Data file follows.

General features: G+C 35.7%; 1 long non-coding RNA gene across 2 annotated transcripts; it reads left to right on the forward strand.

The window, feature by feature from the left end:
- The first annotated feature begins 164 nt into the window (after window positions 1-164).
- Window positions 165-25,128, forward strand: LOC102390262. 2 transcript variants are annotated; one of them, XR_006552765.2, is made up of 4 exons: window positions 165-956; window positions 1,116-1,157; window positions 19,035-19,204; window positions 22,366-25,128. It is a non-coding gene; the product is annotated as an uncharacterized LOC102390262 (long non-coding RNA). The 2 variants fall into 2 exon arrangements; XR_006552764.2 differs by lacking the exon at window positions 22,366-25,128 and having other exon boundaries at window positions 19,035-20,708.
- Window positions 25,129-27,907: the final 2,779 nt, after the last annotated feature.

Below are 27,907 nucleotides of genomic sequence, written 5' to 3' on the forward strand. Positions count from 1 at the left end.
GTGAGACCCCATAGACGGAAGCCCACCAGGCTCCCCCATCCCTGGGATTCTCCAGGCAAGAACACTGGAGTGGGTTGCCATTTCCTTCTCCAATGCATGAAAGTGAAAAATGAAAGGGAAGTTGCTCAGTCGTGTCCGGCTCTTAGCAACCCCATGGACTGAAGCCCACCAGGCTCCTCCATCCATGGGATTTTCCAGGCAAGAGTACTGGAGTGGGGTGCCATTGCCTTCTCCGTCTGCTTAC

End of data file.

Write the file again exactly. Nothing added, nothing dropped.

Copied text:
General features: G+C 35.7%; 1 long non-coding RNA gene across 2 annotated transcripts; it reads left to right on the forward strand.

The window, feature by feature from the left end:
- The first annotated feature begins 164 nt into the window (after window positions 1-164).
- Window positions 165-25,128, forward strand: LOC102390262. 2 transcript variants are annotated; one of them, XR_006552765.2, is made up of 4 exons: window positions 165-956; window positions 1,116-1,157; window positions 19,035-19,204; window positions 22,366-25,128. It is a non-coding gene; the product is annotated as an uncharacterized LOC102390262 (long non-coding RNA). The 2 variants fall into 2 exon arrangements; XR_006552764.2 differs by lacking the exon at window positions 22,366-25,128 and having other exon boundaries at window positions 19,035-20,708.
- Window positions 25,129-27,907: the final 2,779 nt, after the last annotated feature.

Below are 27,907 nucleotides of genomic sequence, written 5' to 3' on the forward strand. Positions count from 1 at the left end.
GTGAGACCCCATAGACGGAAGCCCACCAGGCTCCCCCATCCCTGGGATTCTCCAGGCAAGAACACTGGAGTGGGTTGCCATTTCCTTCTCCAATGCATGAAAGTGAAAAATGAAAGGGAAGTTGCTCAGTCGTGTCCGGCTCTTAGCAACCCCATGGACTGAAGCCCACCAGGCTCCTCCATCCATGGGATTTTCCAGGCAAGAGTACTGGAGTGGGGTGCCATTGCCTTCTCCGTCTGCTTAC